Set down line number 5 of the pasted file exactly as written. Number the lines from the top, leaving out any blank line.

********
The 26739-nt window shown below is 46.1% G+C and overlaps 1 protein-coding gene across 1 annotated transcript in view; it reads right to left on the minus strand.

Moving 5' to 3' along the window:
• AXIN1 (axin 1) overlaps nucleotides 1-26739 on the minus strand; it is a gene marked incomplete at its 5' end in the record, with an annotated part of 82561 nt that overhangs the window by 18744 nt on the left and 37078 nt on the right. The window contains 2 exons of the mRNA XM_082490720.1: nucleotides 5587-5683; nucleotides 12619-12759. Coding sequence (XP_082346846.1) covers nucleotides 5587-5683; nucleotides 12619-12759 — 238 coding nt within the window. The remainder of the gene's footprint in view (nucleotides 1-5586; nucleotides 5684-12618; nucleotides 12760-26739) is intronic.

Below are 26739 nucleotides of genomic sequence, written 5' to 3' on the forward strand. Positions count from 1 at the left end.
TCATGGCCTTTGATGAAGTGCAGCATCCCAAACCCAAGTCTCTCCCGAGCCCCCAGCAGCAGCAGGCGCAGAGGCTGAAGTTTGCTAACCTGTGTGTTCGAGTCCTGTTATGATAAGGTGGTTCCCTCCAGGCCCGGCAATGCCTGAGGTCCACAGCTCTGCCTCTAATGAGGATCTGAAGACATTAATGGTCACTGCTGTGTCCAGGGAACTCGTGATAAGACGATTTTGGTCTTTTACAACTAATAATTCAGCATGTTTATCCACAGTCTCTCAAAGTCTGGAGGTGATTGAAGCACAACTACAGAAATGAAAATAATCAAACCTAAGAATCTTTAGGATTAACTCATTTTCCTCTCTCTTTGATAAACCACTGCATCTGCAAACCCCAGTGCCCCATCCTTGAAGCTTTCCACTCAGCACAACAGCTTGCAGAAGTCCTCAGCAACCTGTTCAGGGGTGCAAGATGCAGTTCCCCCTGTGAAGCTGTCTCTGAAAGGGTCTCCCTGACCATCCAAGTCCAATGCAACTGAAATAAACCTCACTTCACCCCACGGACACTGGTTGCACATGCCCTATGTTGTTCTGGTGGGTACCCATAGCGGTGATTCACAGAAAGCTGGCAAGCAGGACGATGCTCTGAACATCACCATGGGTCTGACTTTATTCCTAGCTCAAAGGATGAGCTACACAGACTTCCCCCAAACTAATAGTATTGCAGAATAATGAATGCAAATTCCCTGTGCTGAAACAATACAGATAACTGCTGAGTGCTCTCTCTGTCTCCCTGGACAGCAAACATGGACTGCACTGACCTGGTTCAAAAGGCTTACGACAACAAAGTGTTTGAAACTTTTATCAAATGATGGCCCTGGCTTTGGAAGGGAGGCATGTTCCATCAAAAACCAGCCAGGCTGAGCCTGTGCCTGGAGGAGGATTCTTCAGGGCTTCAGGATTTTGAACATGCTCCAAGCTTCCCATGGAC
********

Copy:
TCATGGCCTTTGATGAAGTGCAGCATCCCAAACCCAAGTCTCTCCCGAGCCCCCAGCAGCAGCAGGCGCAGAGGCTGAAGTTTGCTAACCTGTGTGTTCGAGTCCTGTTATGATAAGGTGGTTCCCTCCAGGCCCGGCAATGCCTGAGGTCCACAGCTCTGCCTCTAATGAGGATCTGAAGACATTAATGGTCACTGCTGTGTCCAGGGAACTCGTGATAAGACGATTTTGGTCTTTTACAACTAATAATTCAGCATGTTTATCCACAGTCTCTCAAAGTCTGGAGGTGATTGAAGCACAACTACAGAAATGAAAATAATCAAACCTAAGAATCTTTAGGATTAACTCATTTTCCTCTCTCTTTGATAAACCACTGCATCTGCAAACCCCAGTGCCCCATCCTTGAAGCTTTCCACTCAGCACAACAGCTTGCAGAAGTCCTCAGCAACCTGTTCAGGGGTGCAAGATGCAGTTCCCCCTGTGAAGCTGTCTCTGAAAGGGTCTCCCTGACCATCCAAGTCCAATGCAACTGAAATAAACCTCACTTCACCCCACGGACACTGGTTGCACATGCCCTATGTTGTTCTGGTGGGTACCCATAGCGGTGATTCACAGAAAGCTGGCAAGCAGGACGATGCTCTGAACATCACCATGGGTCTGACTTTATTCCTAGCTCAAAGGATGAGCTACACAGACTTCCCCCAAACTAATAGTATTGCAGAATAATGAATGCAAATTCCCTGTGCTGAAACAATACAGATAACTGCTGAGTGCTCTCTCTGTCTCCCTGGACAGCAAACATGGACTGCACTGACCTGGTTCAAAAGGCTTACGACAACAAAGTGTTTGAAACTTTTATCAAATGATGGCCCTGGCTTTGGAAGGGAGGCATGTTCCATCAAAAACCAGCCAGGCTGAGCCTGTGCCTGGAGGAGGATTCTTCAGGGCTTCAGGATTTTGAACATGCTCCAAGCTTCCCATGGAC